Learning to hit the curve balls

  • Published
  • By Col. Frank L Amodeo
  • 403rd Wing
In January 2013 I had been back from Kabul, Afghanistan for three months, settling back into my job at the U.S. Transportation Command where I provided day-to-day execution and oversight of transportation missions worldwide. At that point I never could have imagined moving to the beautiful Gulf Coast and working with our great team at Keesler Air Force Base. Think back to where you were in January 2013. Did the past year unfold as you thought it would? Even with sound assumptions and solid planning, I am sure you can recall several curve balls that came your way throughout the year. How did you adapt to the uncertainties? What helped sustain you, your family, and your unit? Was it your choices in response to the unexpected situations that shaped the outcome?

We don't know all the challenges we will face this year, but what we do know is the Air Force will have to deal with harsh budget realities that will impact us in many ways.

It will take time for our Air Force to harvest savings from force structure changes since personnel and inventories can't be immediately cut. Modernization efforts in a platform-based (For example, F-35, KC-46A and Long Range Strike Bomber) service have a 10 to 15 year horizon from initial investment to return on those investments. The only other area where the Air Force can make cuts to pay our share of the sequestration bill is in readiness. For the Air Force, tiered readiness (or various states of readiness) is not our culture and not an option because our standing combatant command requirement is equal to or below what the Total Force Air Force is capable of providing. Preserving readiness while saving money will involve gaining efficiencies.

We also know the 815th and 345th Airlift Squadrons will close; ten of our C-130J aircraft will transfer to another base; and, we will lose our tactical airdrop and airland mission. With these cuts will be associated manning reductions in our Operations and Maintenance Groups. There will be additional readiness challenges for the 403d Wing. We need to ensure our Aerial Porters have sufficient training opportunities. For safety and other reasons related to our WC-130 missions, we need to maintain a connection with Air Mobility Command, the lead command for the C-130. Most importantly, our Air Force Reserve Command wing must be able to provide operational capability, strategic depth and surge capacity to the Total Force Air Force.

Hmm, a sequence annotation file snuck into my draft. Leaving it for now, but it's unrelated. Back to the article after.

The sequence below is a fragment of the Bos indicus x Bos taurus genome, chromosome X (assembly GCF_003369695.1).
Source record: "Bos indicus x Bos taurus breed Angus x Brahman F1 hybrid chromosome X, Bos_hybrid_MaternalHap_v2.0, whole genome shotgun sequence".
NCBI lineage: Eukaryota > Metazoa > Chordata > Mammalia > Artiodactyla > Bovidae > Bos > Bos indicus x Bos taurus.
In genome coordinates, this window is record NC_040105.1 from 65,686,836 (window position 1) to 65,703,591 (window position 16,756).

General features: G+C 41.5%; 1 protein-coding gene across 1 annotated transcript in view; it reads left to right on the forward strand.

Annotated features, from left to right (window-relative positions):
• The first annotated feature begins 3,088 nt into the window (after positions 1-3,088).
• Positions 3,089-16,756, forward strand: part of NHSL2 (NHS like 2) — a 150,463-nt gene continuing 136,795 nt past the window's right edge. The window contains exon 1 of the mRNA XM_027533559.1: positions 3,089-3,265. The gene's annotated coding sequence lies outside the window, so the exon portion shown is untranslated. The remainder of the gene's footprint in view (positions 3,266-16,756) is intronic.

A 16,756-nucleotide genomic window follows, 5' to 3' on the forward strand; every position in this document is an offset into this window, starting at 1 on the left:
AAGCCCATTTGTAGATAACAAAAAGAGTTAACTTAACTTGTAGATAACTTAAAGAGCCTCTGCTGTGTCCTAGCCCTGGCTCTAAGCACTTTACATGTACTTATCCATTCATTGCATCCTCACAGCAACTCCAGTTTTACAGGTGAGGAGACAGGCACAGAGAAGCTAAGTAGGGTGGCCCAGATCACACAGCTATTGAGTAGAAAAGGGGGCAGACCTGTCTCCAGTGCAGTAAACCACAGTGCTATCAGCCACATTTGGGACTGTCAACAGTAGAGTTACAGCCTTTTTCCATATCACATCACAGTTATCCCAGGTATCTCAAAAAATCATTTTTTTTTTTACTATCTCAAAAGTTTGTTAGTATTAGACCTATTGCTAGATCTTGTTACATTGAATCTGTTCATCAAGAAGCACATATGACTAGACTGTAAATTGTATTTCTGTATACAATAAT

With those facts, assumptions and considerations as starting points, your wing leadership is implementing our response plan. By answering the following questions, we are developing the model to be used to sustain our 403d Wing family when the curve balls start flying: How will we care for our Airmen and families? How can the 403d innovate and provide more efficient operations? Can we help AFRC reach their stated goals of retaining capacity and capability; and optimizing roles and missions? Simply phrased, how will the highly trained and very capable 403d Wing Airmen contribute to a combat-ready, cost-effective, experienced force?

Answering the above questions forces your 403d Wing leadership to focus our efforts on what we can influence. The author Charles Swindoll said, "Life is 10 percent what happens to you and 90 percent how you react to it." Our choices in response to unexpected situations will shape our future. I am guided first by taking care of our Airmen and families.We will work with higher headquarters to help ensure Airmen and families impacted by force reductions are given timely options. Locally, we will continue to take actions to minimize the number of affected Airmen. With our people cared for, we can then address the mission and new mission sets. Congressional language, crew capability and state-of-the-art aircraft permit us to help AFRC retain capacity and capability in tactical airdrop and airland by adding some combat capability to our 53d Weather Reconnaissance Squadron. This will keep the vital link with Air Mobility Command so we continue to reap the benefits of evolving tactics, techniques and procedures. Our Port Dawgs can then maintain packing, loading and airdrop preflight skills.

In the area of optimizing roles and missions, we are strongly advocating the 403d Wing gain an operational Aeromedical Evacuation squadron. In addition to resounding support from our host wing and others, flying AE training missions on weather reconnaissance training missions can be done at current funding levels - cost avoidance. Integrating AE into our operations at Keesler is further facilitated with a flight line facility to be vacated when the 815th and 345th Airlift Squadrons leave.

Like events in our personal lives, we can rarely predict the future. There are, however, events for which we can plan. Our planning choices reveal our character. Airmen in the 403d Wing are resilient. Furthermore, we understand efficiencies must be realized and effectiveness maintained or improved. As we all take ownership and remain accountable for our individual responsibilities, we need to also consider innovative ways to improve our wing and unit processes. You have just been given a peek under the tent of what your leadership is working on. What is equally, if not more important, is what our Airmen at all levels are doing to strengthen our wing and our Air Force. You are empowered to share your innovative ideas. As a team, we will continue to be relevant in a Total Force Air Force.